The African Union Commission’s Department of Political Affairs and Peace and Security (AUC-DPAPS) and the Centre for the Study of Violence and Reconciliation (CSVR) invited Aaron Weah (Law PhD Researcher) to be a panellist at the 6th Edition of the African Transitional Justice Forum, held on 7 – 9 September 2022 in Lomé, Togo.
Session 7: Memorialisation - Community resilience and practices: Leveraging on community resilience and practices in shaping memorialisation efforts.
In Liberia, community memorialisation practices are fragmented. Custodians of memory and memory entrepreneurs are those of the pre-war generation. Sites/places of massacres are visible to that generation and invisible to the civil war and post-peace agreement generations, for places of (violent) memory are as dated as 1980s and recent as 1990s.
Liberia Housing and Population Census revealed that those 35 years and below accounts for 70% of the country’s population. In-country, practices of transitional justice and memorialisation have largely followed donors/NGO project-based approaches to remembering, creating a certain level of path-dependency. Political elites desire for collective amnesia are undermining further opportunities of integrating works of memory into one shared national vision. Where the state is silent or indifferent, local communities have stepped in, drawing on traditional and religious repertoire of remembering as alternative knowledge system.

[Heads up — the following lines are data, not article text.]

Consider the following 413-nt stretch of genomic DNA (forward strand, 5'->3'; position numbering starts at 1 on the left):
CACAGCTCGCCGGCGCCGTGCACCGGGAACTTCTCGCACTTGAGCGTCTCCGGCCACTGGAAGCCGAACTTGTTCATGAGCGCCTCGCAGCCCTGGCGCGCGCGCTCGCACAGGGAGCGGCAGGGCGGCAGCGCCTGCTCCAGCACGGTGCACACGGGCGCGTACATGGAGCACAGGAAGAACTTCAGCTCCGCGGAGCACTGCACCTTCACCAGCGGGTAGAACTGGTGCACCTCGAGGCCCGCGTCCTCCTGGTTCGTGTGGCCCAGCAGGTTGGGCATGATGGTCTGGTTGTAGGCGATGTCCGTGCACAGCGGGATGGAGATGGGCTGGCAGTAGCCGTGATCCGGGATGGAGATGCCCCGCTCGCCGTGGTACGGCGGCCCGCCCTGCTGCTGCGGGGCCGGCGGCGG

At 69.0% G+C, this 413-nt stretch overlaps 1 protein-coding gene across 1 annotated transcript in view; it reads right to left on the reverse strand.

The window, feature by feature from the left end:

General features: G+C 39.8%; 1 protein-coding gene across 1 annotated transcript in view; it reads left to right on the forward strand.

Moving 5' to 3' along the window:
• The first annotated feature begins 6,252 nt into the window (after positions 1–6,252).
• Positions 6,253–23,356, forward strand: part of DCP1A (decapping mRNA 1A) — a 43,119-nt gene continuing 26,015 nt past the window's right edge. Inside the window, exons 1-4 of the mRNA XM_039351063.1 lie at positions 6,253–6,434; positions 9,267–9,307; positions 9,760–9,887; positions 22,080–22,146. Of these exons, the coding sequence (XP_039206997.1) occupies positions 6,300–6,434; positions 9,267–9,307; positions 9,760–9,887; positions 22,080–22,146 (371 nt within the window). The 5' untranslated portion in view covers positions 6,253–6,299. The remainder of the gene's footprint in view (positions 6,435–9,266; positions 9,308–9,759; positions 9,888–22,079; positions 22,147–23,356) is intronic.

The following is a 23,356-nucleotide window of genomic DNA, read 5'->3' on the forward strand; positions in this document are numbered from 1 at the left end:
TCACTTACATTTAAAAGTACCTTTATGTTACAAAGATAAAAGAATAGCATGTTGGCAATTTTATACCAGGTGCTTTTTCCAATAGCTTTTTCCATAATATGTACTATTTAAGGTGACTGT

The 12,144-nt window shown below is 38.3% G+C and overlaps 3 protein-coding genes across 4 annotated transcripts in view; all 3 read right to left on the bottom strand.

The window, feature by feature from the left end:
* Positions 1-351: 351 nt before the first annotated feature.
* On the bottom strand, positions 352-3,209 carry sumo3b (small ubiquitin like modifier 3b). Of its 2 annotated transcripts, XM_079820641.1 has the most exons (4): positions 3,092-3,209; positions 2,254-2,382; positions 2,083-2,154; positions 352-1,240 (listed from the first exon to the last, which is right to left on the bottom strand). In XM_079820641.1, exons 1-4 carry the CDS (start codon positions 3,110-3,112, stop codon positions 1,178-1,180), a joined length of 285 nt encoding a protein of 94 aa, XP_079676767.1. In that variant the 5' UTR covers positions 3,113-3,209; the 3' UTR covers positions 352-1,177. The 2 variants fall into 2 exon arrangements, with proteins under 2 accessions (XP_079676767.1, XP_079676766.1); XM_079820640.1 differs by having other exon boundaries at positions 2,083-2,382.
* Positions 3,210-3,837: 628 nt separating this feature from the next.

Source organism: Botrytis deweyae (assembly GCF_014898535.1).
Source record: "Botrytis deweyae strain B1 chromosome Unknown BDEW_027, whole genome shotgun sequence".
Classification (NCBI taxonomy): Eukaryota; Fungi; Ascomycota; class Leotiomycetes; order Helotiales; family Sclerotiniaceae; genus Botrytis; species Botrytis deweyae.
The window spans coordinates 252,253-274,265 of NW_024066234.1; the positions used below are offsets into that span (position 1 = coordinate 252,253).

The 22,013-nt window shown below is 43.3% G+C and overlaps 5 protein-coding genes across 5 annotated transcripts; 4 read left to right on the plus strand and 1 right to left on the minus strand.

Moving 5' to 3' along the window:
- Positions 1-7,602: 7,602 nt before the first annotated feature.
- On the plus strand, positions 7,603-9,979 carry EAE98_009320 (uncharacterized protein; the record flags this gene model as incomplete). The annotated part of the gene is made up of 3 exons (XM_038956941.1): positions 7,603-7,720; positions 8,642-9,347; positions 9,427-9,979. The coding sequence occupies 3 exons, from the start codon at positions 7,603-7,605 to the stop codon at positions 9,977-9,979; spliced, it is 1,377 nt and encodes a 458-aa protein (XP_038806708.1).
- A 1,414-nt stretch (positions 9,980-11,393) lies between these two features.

Community practices of memorialisation are critical of donors/NGO project-based approaches to collective remembering as weak and unsustainable. Likewise, communities’ practices of memorialisation are countering official narrative of the conflict. The resilience of the community memorialisation practices is the desire to forge new partnership between those with autobiographical memories (pre-war generation) and those with prosthetic memories, with the view of engendering the desired transformation of justice and accountability.